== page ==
Four polaroids depicting various nature scenes, with the center polaroid depicting Ana Mendieta.
Design by Abby Schreck.

Nearly three years ago, I found myself sauntering around the University of Michigan Museum of Art. The building itself is colored by crisp, clean shades of white and beige — a perfect juxtaposition with the vivid art on its walls. While my brain tried to tear through piece after piece after piece, my eyes couldn’t help but be drawn back to a curtained installation in the center of the vast room. I decided to break my typical methodology of moving clockwise through the museum and went straight for the curious installation. Inside, I found a video art piece by Ana Mendieta. At its most basic level, the work was innovative and stunning. At its most complex, I found her “earth-body” video performance to be a completely revolutionary indulgence into Earth, art and body.

The art installation, titled “Creek,” was made in the turbulent ’70s. Mendieta used herself as the model — similar to her other body performances — and had a camera set up to record herself. As a token of the times, the recording was done on color Super 8 film and was completely silent. In the video, she lays face down and naked in a shallow creek as the water runs over her. To one side, there is water and mud. On the other, there is vibrant plant life that seems to tie the scene back to earth. Inside of the greenery is a single red flower that towers almost directly over Mendieta’s body. Despite being silent, it is impossible to not hear a rush of water moving in the creek, the wind pushing through delicate plants and the water ripples of displacement caused by the body. As the video’s final artistic touch, the water has a sparkle of sun highlights that enkindle a soft, ethereal aura when combined with the natural film grain.


Despite my love for art and experience working at art museums, my attention span rarely allows for more than a few seconds of fixation on each piece. There is a spark of admiration, and then the interest nearly instantaneously fades. Even my most beloved artworks can only conjure up brief (but repeated) moments of standing and staring in awe. Rarely do I ever fully fall into a work of art, and rarely do I leave the museum with a specific piece still on my mind. Even outside of the museum format, I tend to fall into obsession with genres or collections of similar media rather than solitary paintings, novels or other creative works. But when I became transfixed by Ana Mendieta’s “Creek,” all of my previous inhibitions fell apart. If I had not been tethered to a friend that wanted to move into the next room, I would have spent the entire visit drowning in the same water as Mendieta.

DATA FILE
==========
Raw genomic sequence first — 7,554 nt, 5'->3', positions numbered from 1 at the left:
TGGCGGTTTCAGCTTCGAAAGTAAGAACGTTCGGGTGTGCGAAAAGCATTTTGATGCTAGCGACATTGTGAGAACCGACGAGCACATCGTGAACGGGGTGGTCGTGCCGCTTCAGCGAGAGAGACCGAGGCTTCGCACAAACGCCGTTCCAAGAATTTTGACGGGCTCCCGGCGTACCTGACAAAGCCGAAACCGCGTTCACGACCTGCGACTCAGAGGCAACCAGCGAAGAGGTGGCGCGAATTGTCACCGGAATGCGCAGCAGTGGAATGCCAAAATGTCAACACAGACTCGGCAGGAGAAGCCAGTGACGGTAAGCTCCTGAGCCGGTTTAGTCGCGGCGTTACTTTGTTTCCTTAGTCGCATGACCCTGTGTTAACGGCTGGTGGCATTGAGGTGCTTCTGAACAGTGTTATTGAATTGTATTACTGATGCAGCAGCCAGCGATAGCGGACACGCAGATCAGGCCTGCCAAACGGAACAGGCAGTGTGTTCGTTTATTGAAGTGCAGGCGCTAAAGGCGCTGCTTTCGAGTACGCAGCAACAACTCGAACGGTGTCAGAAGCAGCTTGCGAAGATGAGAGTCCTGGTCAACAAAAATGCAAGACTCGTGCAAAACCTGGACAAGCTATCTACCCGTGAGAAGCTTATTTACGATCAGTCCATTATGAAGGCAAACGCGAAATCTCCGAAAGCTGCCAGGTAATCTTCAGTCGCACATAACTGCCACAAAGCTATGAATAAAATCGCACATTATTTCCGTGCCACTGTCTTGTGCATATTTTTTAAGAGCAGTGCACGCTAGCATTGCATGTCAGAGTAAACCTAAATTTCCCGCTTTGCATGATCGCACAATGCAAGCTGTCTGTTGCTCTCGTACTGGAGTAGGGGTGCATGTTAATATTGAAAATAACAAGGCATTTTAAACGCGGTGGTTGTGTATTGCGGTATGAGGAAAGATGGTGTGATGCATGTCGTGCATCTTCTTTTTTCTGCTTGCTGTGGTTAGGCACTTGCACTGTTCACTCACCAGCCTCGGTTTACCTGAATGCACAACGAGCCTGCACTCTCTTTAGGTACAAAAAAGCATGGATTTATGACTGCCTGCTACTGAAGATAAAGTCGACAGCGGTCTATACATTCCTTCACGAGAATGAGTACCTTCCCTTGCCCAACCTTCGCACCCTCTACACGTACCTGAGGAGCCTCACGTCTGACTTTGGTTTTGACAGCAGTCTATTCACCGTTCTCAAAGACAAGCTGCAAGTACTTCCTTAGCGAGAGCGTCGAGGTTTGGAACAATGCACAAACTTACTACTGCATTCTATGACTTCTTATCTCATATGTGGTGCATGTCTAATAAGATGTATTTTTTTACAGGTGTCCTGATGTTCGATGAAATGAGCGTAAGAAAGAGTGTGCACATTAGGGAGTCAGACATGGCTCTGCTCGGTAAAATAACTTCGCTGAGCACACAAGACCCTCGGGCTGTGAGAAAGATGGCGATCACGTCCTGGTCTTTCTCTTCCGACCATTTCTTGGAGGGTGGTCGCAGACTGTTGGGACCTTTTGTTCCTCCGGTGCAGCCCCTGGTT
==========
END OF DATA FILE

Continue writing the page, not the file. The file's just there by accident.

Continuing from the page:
Though the pure artistry of the project is enough to stir the emotions of an onlooker, the underlying meaning of the project is heart-wrenching. Once I returned home from UMMA, I was possessed by the need to Google her work, her life and any other piece of information I could sink my teeth into. I found that Mendieta used nature — including blood, dirt, body hair and fire — above all else to represent all aspects of her life and experience. The symbol of herself as a Cuban refugee becomes a naked body in a creek, water is suddenly an oppressive force over the female form and the glimmer in her artistic style is representative of the spiritualism that can only be felt in nature.

Similarly, her own tragedy of domestic violence — and, ultimately, suspected murder — shapes the gore she inflicts upon her own body. By reclaiming nature and the earth itself, Mendieta was able to erase manmade destructions in preference for nature’s innate freedom and beauty. I didn’t know this as I initially analyzed the art piece at UMMA, but in this self-indulgent research spiral, I stumbled upon a quote of hers explaining that her art invokes the “magic, knowledge, and power of primitive art … to express the immediacy of life and the eternity of nature.” Given her importance in revolutionizing the earth-art movement, I know that her artistic vision has held true. In “Creek,” specifically, nature is a calm force of peace and tranquility, despite the image of a possibly drowned body. By showing the ambiguous state of the body within nature, Mendieta is further indulging in the existential strain between humanity and nature.

Outside of “Creek,” her work is even more intoxicating — I’ve been inspired to write multiple reports and projects covering her life and work. The emotive and powerfully taboo facets of her feminist work are impossible to not obsess over and indulge in. With her body as the canvas, she transforms herself into nature in multiple other works and extends herself further into more violent, bloodier works, as well. In the particularly jarring “Blood Sign #2/BodyTracks,” Mendieta stands against a wall with bloody hands and slowly crumbles to the ground as her hands smear a blood-red “V” on the pristine white wall. In another series, Mendieta squishes her face, breasts and stomach against glass panels in a series of photographs that deform her figure. As a final testament to the power of her work, she covers herself in blood for both a “self-portrait with blood” and a short film that depicts her “sweating blood.” It is impossible to not see the scarlet thread that ties her work together: Her body is an art form, something she can creatively indulge in.

In the same way that Mendieta surrenders herself wholly to her work, I’ve given myself over completely to absorbing every creative work she has produced. This is the very nature of indulgence: succumbing to unexpected pleasures and joys and getting lost in the hedonistic whorls of art.  

Daily Arts Writer Ava Burzycki can be reached at